agreement with the proposition that the uplift of the Tibetan Plateau
primarily took part in the last 23 million years
Qian Fang had undertaken magnetostratigraphic analyses of Hipparion
beds. The studies enabled him to show that the main uplift is younger
than 4.9 Ma and may have culminated in the last 1.5 Ma.
Taken together, our symposium effectively demonstrated that available
information (previously only fragmentarily known outside China) indicates
that the Tibetan Plateau is much younger than generally assumed and
now can be dated at about 3.02.5 Ma. Later, it has become clear
that this rapid and young Tibetan uplifting is a part of a general intensification
of global geodynamics in the last 3 Ma. Furthermore, there is a clear
link between the initial main uplift phase 3.02.5 Ma ago and the
onset of Asian monsoon and general climatic change within the region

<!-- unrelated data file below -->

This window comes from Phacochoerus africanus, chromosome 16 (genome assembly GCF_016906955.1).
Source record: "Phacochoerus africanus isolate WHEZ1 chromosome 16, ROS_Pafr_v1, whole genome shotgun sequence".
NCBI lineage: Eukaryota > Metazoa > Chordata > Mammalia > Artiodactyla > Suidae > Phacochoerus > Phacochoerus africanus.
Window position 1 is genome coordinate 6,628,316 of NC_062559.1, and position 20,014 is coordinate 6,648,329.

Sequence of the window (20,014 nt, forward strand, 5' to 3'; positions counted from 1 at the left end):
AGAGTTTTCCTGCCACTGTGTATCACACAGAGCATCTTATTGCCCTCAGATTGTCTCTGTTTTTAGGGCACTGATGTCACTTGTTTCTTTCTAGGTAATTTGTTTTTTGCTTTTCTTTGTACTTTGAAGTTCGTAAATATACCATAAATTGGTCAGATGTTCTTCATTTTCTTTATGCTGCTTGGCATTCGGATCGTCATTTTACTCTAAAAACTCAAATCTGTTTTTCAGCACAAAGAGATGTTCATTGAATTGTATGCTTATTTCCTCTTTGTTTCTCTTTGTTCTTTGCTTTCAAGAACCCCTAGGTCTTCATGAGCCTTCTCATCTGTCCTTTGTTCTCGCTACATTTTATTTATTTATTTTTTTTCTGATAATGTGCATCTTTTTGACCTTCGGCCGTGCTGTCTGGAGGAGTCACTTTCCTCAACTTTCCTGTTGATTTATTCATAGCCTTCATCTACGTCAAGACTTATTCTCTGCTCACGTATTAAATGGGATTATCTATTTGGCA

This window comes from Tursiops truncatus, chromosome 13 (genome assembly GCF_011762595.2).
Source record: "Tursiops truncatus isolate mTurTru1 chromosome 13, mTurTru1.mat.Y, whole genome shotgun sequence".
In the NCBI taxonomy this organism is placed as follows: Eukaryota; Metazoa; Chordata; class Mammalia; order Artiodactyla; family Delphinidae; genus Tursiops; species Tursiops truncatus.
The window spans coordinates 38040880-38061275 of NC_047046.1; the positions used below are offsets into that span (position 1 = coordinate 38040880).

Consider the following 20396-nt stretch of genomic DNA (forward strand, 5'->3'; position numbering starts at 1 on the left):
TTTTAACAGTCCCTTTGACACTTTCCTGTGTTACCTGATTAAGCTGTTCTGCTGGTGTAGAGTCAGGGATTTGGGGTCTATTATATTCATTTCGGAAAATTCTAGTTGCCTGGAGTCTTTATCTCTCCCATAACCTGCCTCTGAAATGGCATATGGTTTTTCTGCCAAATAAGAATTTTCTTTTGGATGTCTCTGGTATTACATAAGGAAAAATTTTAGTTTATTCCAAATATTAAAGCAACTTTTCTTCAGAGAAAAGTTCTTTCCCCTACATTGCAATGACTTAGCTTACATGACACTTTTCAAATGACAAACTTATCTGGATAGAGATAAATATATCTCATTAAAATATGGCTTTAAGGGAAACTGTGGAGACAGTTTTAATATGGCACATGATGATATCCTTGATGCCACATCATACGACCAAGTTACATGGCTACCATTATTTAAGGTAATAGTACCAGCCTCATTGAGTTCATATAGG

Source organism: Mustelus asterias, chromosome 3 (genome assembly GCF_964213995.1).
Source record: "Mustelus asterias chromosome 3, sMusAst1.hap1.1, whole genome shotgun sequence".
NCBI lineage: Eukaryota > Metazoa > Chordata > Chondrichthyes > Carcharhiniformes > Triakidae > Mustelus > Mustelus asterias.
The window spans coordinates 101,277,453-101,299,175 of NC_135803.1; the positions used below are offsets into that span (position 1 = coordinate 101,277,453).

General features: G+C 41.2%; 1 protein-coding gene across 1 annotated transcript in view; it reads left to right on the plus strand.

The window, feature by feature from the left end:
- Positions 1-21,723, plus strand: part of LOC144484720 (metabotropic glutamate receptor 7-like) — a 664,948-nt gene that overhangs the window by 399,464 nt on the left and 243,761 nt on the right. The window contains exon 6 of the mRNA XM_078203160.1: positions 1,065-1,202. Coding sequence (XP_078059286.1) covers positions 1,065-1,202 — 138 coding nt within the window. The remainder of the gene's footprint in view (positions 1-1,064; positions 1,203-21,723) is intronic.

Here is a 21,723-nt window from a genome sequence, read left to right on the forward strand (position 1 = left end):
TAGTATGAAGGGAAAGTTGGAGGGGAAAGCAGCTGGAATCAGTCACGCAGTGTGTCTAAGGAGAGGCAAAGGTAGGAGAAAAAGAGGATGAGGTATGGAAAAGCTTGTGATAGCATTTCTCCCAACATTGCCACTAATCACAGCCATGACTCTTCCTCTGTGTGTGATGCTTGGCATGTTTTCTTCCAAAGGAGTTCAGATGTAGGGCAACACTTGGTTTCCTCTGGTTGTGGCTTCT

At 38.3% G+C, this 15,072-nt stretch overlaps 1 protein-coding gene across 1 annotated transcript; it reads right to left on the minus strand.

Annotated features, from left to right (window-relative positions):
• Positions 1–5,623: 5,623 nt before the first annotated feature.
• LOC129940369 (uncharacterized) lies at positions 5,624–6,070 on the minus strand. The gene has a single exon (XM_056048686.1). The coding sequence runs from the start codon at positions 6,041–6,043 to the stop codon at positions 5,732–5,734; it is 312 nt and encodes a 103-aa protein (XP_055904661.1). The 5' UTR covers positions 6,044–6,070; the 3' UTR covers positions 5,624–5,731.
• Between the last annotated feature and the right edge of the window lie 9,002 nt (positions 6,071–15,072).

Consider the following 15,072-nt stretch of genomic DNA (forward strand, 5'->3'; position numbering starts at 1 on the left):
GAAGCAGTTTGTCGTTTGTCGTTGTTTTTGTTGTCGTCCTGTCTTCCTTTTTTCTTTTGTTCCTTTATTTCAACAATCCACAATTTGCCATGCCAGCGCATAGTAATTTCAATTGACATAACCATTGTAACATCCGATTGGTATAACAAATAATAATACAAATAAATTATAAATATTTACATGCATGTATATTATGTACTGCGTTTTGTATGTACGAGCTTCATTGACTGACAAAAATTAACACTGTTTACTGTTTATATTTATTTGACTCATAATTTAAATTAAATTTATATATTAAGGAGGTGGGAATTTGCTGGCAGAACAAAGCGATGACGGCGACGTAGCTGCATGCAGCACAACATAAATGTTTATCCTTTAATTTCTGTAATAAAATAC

including the change from red clay formation to onset of loess deposition
at the Gauss/Matuyama boundary 2.5 Ma ago.
In opposite to the views presented in the symposium, many researchers
have previously assumed that the Tibetan uplift is a long term process
that spanned several tens of millions of years (e.g. Ruddiman et al.,
1989; Turner et al., 1993).
In agreement with the present documentation of an uplift that primarily
is confined to the last 3 Ma, there are a number of previous observations
and statements. He & He (1987) and Iwata (1987) used tilted surfaces
to demonstrate a Quaternary age of the main uplift. Zheng (1989) gave
a general review of available data on uplift and glaciations, and showed
that the main uplift refters to the period after the pre-glacial Pliocene.